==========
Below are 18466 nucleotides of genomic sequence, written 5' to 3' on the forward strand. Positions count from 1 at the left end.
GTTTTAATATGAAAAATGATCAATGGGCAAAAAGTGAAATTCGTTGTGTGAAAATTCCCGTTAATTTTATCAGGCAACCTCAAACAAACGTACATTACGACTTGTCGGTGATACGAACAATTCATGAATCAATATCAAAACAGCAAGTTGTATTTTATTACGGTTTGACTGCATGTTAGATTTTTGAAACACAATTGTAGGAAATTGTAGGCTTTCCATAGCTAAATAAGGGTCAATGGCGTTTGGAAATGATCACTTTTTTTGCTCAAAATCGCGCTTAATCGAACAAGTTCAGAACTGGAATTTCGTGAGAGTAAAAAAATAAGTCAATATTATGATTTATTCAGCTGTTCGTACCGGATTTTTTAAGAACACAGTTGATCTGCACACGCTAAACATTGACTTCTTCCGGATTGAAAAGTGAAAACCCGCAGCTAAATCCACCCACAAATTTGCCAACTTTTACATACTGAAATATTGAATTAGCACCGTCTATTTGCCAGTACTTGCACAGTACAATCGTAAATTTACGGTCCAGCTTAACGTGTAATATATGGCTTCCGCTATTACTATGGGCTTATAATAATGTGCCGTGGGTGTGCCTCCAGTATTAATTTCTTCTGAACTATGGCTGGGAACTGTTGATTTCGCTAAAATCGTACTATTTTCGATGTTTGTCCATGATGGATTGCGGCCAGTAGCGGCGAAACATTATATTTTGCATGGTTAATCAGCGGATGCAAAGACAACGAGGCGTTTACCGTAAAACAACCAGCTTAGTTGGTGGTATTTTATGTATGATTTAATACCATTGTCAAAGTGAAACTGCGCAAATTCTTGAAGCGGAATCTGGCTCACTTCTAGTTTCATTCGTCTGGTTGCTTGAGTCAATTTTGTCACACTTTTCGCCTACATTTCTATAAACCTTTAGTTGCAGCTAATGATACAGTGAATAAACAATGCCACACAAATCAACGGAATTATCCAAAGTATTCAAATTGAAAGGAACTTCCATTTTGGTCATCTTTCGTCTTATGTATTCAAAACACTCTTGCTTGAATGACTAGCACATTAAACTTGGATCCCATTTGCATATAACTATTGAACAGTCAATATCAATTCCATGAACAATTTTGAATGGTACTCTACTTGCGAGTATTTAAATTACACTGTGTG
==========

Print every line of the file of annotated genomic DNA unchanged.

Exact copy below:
Below are 18466 nucleotides of genomic sequence, written 5' to 3' on the forward strand. Positions count from 1 at the left end.
GTTTTAATATGAAAAATGATCAATGGGCAAAAAGTGAAATTCGTTGTGTGAAAATTCCCGTTAATTTTATCAGGCAACCTCAAACAAACGTACATTACGACTTGTCGGTGATACGAACAATTCATGAATCAATATCAAAACAGCAAGTTGTATTTTATTACGGTTTGACTGCATGTTAGATTTTTGAAACACAATTGTAGGAAATTGTAGGCTTTCCATAGCTAAATAAGGGTCAATGGCGTTTGGAAATGATCACTTTTTTTGCTCAAAATCGCGCTTAATCGAACAAGTTCAGAACTGGAATTTCGTGAGAGTAAAAAAATAAGTCAATATTATGATTTATTCAGCTGTTCGTACCGGATTTTTTAAGAACACAGTTGATCTGCACACGCTAAACATTGACTTCTTCCGGATTGAAAAGTGAAAACCCGCAGCTAAATCCACCCACAAATTTGCCAACTTTTACATACTGAAATATTGAATTAGCACCGTCTATTTGCCAGTACTTGCACAGTACAATCGTAAATTTACGGTCCAGCTTAACGTGTAATATATGGCTTCCGCTATTACTATGGGCTTATAATAATGTGCCGTGGGTGTGCCTCCAGTATTAATTTCTTCTGAACTATGGCTGGGAACTGTTGATTTCGCTAAAATCGTACTATTTTCGATGTTTGTCCATGATGGATTGCGGCCAGTAGCGGCGAAACATTATATTTTGCATGGTTAATCAGCGGATGCAAAGACAACGAGGCGTTTACCGTAAAACAACCAGCTTAGTTGGTGGTATTTTATGTATGATTTAATACCATTGTCAAAGTGAAACTGCGCAAATTCTTGAAGCGGAATCTGGCTCACTTCTAGTTTCATTCGTCTGGTTGCTTGAGTCAATTTTGTCACACTTTTCGCCTACATTTCTATAAACCTTTAGTTGCAGCTAATGATACAGTGAATAAACAATGCCACACAAATCAACGGAATTATCCAAAGTATTCAAATTGAAAGGAACTTCCATTTTGGTCATCTTTCGTCTTATGTATTCAAAACACTCTTGCTTGAATGACTAGCACATTAAACTTGGATCCCATTTGCATATAACTATTGAACAGTCAATATCAATTCCATGAACAATTTTGAATGGTACTCTACTTGCGAGTATTTAAATTACACTGTGTG